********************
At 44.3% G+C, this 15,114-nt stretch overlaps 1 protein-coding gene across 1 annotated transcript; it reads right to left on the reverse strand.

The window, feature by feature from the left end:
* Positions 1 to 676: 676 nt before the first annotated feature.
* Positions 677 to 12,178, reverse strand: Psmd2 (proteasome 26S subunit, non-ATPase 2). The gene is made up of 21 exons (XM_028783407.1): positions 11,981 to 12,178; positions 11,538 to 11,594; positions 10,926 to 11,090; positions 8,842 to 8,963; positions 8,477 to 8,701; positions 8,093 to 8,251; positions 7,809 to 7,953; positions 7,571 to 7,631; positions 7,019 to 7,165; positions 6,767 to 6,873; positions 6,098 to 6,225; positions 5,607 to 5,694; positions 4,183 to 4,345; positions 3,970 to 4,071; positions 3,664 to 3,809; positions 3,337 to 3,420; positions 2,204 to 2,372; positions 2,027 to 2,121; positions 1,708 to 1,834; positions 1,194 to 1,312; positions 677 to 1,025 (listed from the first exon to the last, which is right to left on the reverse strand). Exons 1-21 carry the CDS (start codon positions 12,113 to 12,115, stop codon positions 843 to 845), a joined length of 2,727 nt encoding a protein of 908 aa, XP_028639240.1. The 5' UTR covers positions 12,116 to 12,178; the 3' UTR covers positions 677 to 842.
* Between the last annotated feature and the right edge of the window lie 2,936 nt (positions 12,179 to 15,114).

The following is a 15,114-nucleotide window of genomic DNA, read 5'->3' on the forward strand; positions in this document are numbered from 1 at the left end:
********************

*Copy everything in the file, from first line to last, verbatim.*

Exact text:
At 44.3% G+C, this 15,114-nt stretch overlaps 1 protein-coding gene across 1 annotated transcript; it reads right to left on the reverse strand.

The window, feature by feature from the left end:
* Positions 1 to 676: 676 nt before the first annotated feature.
* Positions 677 to 12,178, reverse strand: Psmd2 (proteasome 26S subunit, non-ATPase 2). The gene is made up of 21 exons (XM_028783407.1): positions 11,981 to 12,178; positions 11,538 to 11,594; positions 10,926 to 11,090; positions 8,842 to 8,963; positions 8,477 to 8,701; positions 8,093 to 8,251; positions 7,809 to 7,953; positions 7,571 to 7,631; positions 7,019 to 7,165; positions 6,767 to 6,873; positions 6,098 to 6,225; positions 5,607 to 5,694; positions 4,183 to 4,345; positions 3,970 to 4,071; positions 3,664 to 3,809; positions 3,337 to 3,420; positions 2,204 to 2,372; positions 2,027 to 2,121; positions 1,708 to 1,834; positions 1,194 to 1,312; positions 677 to 1,025 (listed from the first exon to the last, which is right to left on the reverse strand). Exons 1-21 carry the CDS (start codon positions 12,113 to 12,115, stop codon positions 843 to 845), a joined length of 2,727 nt encoding a protein of 908 aa, XP_028639240.1. The 5' UTR covers positions 12,116 to 12,178; the 3' UTR covers positions 677 to 842.
* Between the last annotated feature and the right edge of the window lie 2,936 nt (positions 12,179 to 15,114).

The following is a 15,114-nucleotide window of genomic DNA, read 5'->3' on the forward strand; positions in this document are numbered from 1 at the left end: